Keeping the Government Off-Line
What role does the government need to play to orchestrate the shift to new payments methods? None whatsoever. Governments of the past, after all, played no role (or no constructive role) in the transitions from barter to commodity money, from raw metallic money to coins (though ancient despots later discovered profits in monopolizing the mints and in debasing the coins they produced), from coins to banknotes (though government-sponsored central banks later monopolized their issue and diluted their value as well), from currency to deposit transfer, cash to credit cards, checks to debit cards, or locally to nationally accepted ATM cards. The shift to electronic payment methods is taking place already, without the Federal Reserve having taken any official position or promulgated any rules on digital cash or smart cards. Private ATM networks and credit-card networks already exist to set interconnection standards where new standards are needed.
Debit cards, being just a paperless substitute for checks, don’t raise any important regulatory issues. But won’t private banknote-like smart cards, being a new privately issued form of money, need regulation once they catch on? Don’t they threaten an inflationary avalanche of electronic money? Absent central bank restrictions, what will limit the quantity of smart card-loaded “dollars” commercial banks can create? The answer to the first two questions is no, because the answer to the third is that a bank’s obligation to convert card-balance dollars to scarce reserve dollars (physical currency or account balances at the clearinghouse) on demand naturally limits the number of card-balance dollars a bank will find it prudent to create given the size of its reserves.
There is more at stake for you and me in electronic funds transfer than simply more convenient payment methods. One major potential advantage of electronic funds transfer via personal computer is that it may give ordinary consumers affordable access to offshore banking. With direct deposit of paychecks, and with old-fashioned cash available at ATMs whenever we want it, few of us really need to visit our banks in person anymore. Why not keep your account at a reputable foreign bank (perhaps a branch of a major Swiss bank) in the Bahamas or the Cayman Islands? Such an offshore account is perfectly legal (though a U. S. bank’s offshore branch is prohibited from directly doing business with American citizens or firms), but not worth the trouble for most individuals or small businesses today. If an offshore bank were linked to the clearing system and to an onshore ATM network (or if access to physical cash were irrelevant because all cash-like payments could be made by debit card or smart card), more of us could begin enjoying the advantages of offshore banking that big-money players and large firms have enjoyed for years. Offshore banks pay higher interest on deposits because they are free from the taxes on deposit balances that the U.S. government levies in the form of reserve requirements, deposit insurance “premiums,” and taxes on bank earnings. Individuals who are concerned about privacy should also find an offshore foreign bank attractive for its lesser propensity to surrender its records to domestic authorities.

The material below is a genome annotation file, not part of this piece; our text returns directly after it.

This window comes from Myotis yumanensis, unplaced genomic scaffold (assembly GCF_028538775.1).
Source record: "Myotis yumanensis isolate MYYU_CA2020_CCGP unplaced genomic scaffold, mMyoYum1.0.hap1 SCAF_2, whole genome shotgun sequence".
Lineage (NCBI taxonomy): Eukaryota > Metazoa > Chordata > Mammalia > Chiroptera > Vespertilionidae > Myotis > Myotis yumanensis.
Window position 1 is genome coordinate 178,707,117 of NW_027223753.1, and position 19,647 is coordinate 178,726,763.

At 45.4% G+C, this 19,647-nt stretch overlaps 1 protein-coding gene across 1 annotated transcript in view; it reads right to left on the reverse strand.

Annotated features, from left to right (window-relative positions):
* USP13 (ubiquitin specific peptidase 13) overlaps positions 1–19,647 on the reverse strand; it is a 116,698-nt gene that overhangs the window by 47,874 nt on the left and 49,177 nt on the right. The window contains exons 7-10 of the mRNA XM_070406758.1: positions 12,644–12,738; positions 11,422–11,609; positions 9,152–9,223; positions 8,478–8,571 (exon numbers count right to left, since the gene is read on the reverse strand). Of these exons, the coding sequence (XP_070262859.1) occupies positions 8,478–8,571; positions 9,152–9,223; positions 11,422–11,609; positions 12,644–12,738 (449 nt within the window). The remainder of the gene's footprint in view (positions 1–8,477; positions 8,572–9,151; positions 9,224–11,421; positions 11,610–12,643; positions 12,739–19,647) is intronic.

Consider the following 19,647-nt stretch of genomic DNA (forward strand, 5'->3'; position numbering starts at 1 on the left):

Just as a variety of old and new forms of payment are available today, old-fashioned payment methods like cash and check-writing can be expected to persist well into the twenty-first century. There they will coexist with smart cards, debit cards, personal-computer-launched deposit transfer, and perhaps other new electronic methods of payment. If and when Prodigy, Compuserve, and Internet sites begin offering offshore banking services, things should really become interesting. An exodus of retail banking business from the regulated sector to a free banking sector will shrink the fiefdom of federal banking authorities. Let us hope the authorities accept that fate gracefully. 
4. In Internet lingo, this method preserves privacy by using the two banks as semi-anonymous “remailers” of different parts of the payment message. Privacy could be increased even further by having a clearinghouse relay the message so that neither bank even knows the identity of the other bank. For an enlightening explanation of how the necessary encryption method works (such that my computer can encode a message that only the intended recipient’s computer can decode), see Hal Finney, “Protecting Privacy with Electronic Cash,” Extropy #10 (Winter/Spring 1993), pp. 8-14.
5. For brief accounts of how these practices emerged in the market see George A. Selgin and Lawrence H. White, “Ile Evolution of a Free Banking System,” Economic Inquiry, vol. 25, no. 3 (July 1987), pp. 439-57.
6. The theory of the natural limit to banknote volume under -free banking” applies equally to smart-card balances. See George A. Selgin and Lawrence H. White, “How Would the Invisible Hand Handle Money?,” Journal of Economic Literature, vol. 32, no. 4 (December 1994), pp. 1718-49.